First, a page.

Screen Shot 2017-03-20 at 00.06.28

Why does nearly everyone still talk as though this represents a “failure” of Trump & Co.? His senior advisor, Stephen Bannon has said, as clearly as language can say it, that the object is to destroy absolutely everything and to rebuild it from its ashes as Lenin did. “Lenin wanted to destroy the state, and that’s my goal, too. I want to bring everything crashing down, and destroy all of today’s establishment.” What is more representative of the establishment of international democracy than the alliance between the United States and Great Britain—destruction of which could only be confirmed by destroying the relationship with the European continent’s leading democracy, Germany?

At every stage, people have refused to believe the plain words of the Trump circle about their evil intentions and assumed that they are failing because they continue to do what they said they’d do. The distinguished British diplomat says that Trump’s actions are “gratuitously damaging.” What part of the promise to “bring everything crashing down” does he not understand? We must not continue to console outselves that Trump is just a floundering failure.

The full article from The Guardian: https://www.theguardian.com/us-news/2017/mar/19/white-house-trump-wiretap-uk-ambassador-peter-westmacott?CMP=share_btn_fb

Advertisements

So, today we naturally talked about yesterday’s Dutch elections that have so many resonances on both sides of the Atlantic. Also, the attacks on democratic votes further south; and there was talk, too, about a new movie on a great Catalan novel that sounds sensational. (And, uniquely so far, both guests—an Englishman and an American—were from Sitges. We’re quite different ideologically but seem pretty much in sync in the issues at hand.)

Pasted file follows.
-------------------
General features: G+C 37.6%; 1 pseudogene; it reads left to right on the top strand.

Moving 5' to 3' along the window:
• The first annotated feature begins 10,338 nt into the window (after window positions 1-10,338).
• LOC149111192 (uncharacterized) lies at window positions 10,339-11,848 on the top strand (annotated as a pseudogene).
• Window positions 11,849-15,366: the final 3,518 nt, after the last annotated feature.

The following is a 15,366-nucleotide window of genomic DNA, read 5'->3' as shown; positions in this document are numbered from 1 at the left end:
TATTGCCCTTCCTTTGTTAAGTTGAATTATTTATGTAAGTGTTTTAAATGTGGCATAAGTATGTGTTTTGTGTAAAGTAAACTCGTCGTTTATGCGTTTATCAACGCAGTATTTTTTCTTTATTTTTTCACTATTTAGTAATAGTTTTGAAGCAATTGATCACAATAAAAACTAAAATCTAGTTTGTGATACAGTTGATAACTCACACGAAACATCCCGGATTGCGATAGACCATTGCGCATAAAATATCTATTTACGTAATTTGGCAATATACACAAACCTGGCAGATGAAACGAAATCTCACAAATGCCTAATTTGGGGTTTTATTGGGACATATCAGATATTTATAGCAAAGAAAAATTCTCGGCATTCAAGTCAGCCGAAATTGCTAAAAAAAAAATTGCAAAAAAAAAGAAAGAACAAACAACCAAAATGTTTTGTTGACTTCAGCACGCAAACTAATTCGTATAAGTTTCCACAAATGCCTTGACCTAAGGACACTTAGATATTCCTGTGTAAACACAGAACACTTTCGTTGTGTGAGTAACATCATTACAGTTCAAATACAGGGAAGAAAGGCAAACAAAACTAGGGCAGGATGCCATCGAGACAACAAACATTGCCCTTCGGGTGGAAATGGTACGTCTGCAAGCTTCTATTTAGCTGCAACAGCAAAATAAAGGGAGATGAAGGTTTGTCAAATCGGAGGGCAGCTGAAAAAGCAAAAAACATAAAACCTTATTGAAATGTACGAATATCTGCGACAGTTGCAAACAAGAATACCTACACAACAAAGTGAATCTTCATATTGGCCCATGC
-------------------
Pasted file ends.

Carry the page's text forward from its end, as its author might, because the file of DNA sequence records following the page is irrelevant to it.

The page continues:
http://www.elpuntavui.tv/video/208704114.html

Screen Shot 2017-03-16 at 20.59.14

1000

In 1749,  in the great Catalan cathedral city of Girona forty-three miles from the French border, Baldiri Reixac i Carbó (1703–1781) published an influential book that has gone into twenty editions. It was a visionary guide to the education of children and youths that displayed the influence of the Enlightenment, a French-led movement that largely bypassed the normal educational process in Spanish-ruled territories. Among many other things, the text deals with the right motives and means for studying languages. Reixac stressed that, at home and at school (where he urged instruction by “persuasion rather than fear”), pupils should be learning five languages. He gave a different reason for each:

  1. Their own language, because Catalan brings “a great ability to learn and understand other languages”—this despite the outlawing of official use of Catalan by the Bourbon monarchy’s decrees earlier in the century.
  2. Latin, because “it is used at all the universities and academies.”
  3. “Within the Kingdom of Spain,” Castilian is effective equipment for a salesman there.
  4. French,”because it is obvious that France now rules all the sciences and arts to perfection”—which showed his adherence to the ideas then being formlated for the Encyclopedie.
  5. And, finally, Italian, in order to “go to Rome” and “to recreate the spirit, when you are tired of other occupations.”

Thus a man of international vision and broad culture saw each language as bestowing its own characteristic gifts and having its own distinctive uses. And nowadays people who are doggedly monolingual are often deemed “educated” and commonly rule the fate of nations.